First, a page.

Pope Francis has updated a 2019 church law governing clerical sexual abuse and extended it to include accountability for Catholic lay leaders of Vatican-approved religious organizations.
Lay leaders are people other than clergy members who are on the professional rosters of the church.
The norms were first defined by Francis in an Apostolic letter, Vos estis lux mundi, in 2019 and were originally mandated for a four-year period.
Francis has now made minor changes to that document and made it permanent, effective April 30, according to a document released by the Vatican on Saturday.
For decades the Catholic Church has been plagued by a series of sex abuse scandals in countries around the world.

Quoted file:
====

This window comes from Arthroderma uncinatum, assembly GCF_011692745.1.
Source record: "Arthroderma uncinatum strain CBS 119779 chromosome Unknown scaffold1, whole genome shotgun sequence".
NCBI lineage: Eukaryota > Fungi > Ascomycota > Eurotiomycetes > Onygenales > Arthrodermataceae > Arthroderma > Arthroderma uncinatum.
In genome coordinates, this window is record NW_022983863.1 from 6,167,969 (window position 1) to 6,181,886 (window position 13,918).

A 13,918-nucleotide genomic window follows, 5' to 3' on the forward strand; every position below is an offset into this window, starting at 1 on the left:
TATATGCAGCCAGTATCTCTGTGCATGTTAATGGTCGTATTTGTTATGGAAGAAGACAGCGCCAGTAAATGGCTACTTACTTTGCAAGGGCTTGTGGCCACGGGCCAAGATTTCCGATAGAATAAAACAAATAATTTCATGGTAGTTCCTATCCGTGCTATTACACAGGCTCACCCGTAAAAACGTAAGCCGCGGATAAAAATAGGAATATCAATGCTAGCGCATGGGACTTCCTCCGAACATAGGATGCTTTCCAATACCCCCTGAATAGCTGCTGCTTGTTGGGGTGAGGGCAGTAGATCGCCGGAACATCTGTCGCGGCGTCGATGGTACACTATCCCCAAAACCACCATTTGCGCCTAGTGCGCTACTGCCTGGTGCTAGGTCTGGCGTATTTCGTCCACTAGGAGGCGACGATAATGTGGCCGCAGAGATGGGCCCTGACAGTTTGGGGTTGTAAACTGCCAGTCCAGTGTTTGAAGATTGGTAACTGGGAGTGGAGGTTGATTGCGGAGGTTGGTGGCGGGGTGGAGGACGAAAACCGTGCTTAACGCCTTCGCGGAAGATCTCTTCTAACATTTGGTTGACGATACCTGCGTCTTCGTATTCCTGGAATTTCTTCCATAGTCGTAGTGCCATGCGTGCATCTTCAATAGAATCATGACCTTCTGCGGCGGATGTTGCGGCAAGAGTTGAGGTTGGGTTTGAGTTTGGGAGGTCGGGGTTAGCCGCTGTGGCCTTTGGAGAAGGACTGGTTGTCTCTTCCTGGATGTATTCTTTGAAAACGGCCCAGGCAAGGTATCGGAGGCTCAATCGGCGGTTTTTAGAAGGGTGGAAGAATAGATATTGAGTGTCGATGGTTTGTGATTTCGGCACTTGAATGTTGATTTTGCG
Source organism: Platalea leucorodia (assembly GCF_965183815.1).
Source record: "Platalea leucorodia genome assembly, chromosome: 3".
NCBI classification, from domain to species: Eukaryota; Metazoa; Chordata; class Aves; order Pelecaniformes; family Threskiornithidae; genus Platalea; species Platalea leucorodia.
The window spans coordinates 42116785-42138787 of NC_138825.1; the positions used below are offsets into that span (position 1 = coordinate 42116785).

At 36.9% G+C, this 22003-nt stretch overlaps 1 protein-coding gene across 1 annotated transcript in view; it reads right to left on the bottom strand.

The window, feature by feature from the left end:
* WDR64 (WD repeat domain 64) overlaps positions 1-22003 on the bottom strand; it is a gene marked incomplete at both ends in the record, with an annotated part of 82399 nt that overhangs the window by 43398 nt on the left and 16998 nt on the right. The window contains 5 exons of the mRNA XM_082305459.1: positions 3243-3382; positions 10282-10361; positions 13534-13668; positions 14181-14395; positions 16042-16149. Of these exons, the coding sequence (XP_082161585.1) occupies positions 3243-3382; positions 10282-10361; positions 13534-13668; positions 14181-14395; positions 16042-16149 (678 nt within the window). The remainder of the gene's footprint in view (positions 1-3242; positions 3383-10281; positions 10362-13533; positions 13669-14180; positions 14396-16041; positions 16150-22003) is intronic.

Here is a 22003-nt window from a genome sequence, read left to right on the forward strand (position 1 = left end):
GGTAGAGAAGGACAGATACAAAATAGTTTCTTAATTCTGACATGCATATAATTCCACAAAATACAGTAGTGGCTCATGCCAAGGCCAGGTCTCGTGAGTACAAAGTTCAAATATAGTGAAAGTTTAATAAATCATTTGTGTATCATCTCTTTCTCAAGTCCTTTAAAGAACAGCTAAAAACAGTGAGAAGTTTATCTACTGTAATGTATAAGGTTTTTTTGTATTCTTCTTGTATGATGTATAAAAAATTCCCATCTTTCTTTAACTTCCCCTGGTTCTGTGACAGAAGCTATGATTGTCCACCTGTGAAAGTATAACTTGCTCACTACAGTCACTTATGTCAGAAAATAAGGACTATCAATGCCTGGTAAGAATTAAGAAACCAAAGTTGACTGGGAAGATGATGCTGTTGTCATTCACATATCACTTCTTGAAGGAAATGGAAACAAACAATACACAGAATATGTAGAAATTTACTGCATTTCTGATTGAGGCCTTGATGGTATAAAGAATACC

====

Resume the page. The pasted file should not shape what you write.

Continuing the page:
The new norms represent Pope Francis’ pledge to offer “concrete measures” to combat sexual abuse.
One of the changes includes provisions for holding lay leaders of Vatican-approved associations accountable for cover-ups of sexual abuse. The norms previously only related to bishops and religious superiors.
Another change involves the definition of abuse victims, which previously referred to “minors and vulnerable persons.”
The updated document now specifies “a minor, or with a person who habitually has an imperfect use of reason, or with a vulnerable adult.”